Air Force changing policy on pregnant airmen.

A new policy gives female airmen 12 months to decide whether or not they want to stay in the service after giving birth, the Air Force Personnel Center (AFPC) revealed Thursday.

Part of the new diversity and inclusion initiatives, the new policy went into effect Wednesday. The aim is to give “female Airmen more time to better understand and assess how they can balance a military career and family needs,” AFPC explained in an official statement. The previous policy required pregnant airmen to determine whether or not they want to leave the service prior to delivery.

“To succeed in meeting current and future mission requirements, the Air Force relies on access to the best talent our nation has to offer,” said Daniel Sitterly, the acting Assistant Secretary of the Air Force for Manpower and Reserve Affairs, said, “To compete for that talent in the future, we must place consistent emphasis on diversity and inclusion in order to attract and retain talent.”

“Our country has a natural advantage in our incredibly diverse population – we just need to maximize it,” he added.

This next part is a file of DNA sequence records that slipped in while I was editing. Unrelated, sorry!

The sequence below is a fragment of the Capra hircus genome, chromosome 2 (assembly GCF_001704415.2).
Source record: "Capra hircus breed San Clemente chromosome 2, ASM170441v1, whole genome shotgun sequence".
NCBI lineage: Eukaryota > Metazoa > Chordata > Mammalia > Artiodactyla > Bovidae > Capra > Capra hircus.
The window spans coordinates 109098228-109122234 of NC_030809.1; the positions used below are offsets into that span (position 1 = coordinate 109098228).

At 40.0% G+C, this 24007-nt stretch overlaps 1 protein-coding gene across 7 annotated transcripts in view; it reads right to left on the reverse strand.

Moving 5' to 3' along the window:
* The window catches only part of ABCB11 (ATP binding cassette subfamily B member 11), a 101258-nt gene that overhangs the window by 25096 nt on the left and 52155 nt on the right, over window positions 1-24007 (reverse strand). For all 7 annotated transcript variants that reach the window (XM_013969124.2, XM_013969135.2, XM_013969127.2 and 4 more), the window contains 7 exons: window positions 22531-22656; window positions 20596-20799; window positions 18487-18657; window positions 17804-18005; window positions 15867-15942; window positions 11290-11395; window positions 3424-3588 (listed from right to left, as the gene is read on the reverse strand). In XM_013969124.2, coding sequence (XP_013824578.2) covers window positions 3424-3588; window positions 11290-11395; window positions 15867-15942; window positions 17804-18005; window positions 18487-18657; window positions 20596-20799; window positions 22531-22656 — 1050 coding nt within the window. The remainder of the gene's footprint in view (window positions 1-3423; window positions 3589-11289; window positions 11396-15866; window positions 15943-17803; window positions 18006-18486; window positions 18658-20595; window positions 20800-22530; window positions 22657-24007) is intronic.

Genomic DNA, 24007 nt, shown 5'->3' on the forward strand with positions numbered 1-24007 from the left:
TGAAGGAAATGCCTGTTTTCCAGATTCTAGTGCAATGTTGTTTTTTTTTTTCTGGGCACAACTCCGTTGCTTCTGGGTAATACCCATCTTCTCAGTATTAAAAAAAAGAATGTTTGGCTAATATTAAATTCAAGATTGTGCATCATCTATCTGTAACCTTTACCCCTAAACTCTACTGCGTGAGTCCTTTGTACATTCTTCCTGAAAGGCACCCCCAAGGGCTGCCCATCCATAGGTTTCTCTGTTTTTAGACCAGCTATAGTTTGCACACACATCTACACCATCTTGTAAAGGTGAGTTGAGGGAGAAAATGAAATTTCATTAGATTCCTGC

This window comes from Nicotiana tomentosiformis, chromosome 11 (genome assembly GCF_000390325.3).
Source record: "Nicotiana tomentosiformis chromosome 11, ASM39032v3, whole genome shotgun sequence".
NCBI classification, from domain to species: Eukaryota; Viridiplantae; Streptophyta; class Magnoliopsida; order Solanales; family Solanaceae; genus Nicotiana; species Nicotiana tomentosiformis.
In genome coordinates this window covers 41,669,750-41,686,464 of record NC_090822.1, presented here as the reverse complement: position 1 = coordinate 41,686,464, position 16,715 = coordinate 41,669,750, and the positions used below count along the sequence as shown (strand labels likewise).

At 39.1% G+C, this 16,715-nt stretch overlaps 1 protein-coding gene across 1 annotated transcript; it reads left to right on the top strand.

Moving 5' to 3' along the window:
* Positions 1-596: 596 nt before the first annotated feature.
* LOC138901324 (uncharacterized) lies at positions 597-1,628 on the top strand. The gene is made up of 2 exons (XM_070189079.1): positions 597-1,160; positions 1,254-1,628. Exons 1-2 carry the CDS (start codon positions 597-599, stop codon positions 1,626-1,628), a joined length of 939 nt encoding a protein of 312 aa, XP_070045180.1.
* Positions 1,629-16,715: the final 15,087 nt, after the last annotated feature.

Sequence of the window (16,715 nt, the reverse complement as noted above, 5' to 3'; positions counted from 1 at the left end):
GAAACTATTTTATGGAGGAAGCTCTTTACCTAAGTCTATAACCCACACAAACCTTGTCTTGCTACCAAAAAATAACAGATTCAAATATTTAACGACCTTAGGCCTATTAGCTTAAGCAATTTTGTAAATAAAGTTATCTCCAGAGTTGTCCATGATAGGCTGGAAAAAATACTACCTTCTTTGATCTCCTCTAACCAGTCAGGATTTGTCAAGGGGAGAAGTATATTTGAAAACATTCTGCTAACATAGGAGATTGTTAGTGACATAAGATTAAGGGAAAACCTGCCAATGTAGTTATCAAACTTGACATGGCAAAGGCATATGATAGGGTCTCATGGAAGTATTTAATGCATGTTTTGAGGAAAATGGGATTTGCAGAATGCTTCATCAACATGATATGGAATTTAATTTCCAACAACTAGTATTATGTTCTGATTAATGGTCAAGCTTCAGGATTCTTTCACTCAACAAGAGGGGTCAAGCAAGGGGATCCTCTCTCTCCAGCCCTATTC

The new policy applies to active duty National Guard or Air Force Reserve mothers who gave birth on or after Wednesday. Under the provisions of the new policy, new mothers have 12 months to apply for separation, and the date of separation must be within 12 months of the application date, reports Military Times.

Pregnant female airmen can still leave the service before childbirth, but they must apply for separation between 30 and 90 days before the expected delivery date.

This new policy builds on policies for Air National Guard and Air Force Reserve officially put into effect in February permitting female airmen to remain in the service during pregnancy and while on maternity leave.

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2 Responses to WHAT SAY YOU?

  1. bogsidebunny says:

    We’re DOOMED!

  2. BobF says:

    During my AF career, I’ve worked with many females who had children while serving. Some elected to separate after giving birth while most stayed it and made it work. These ladies were in aircraft maintenance and as such, you work around the aircraft flying schedule and mission requirements 24/7. They weren’t given no 12 months to “better understand and assess how they can balance a military career and family needs”. They just did it.

    Bogs is right in that we’re doomed.

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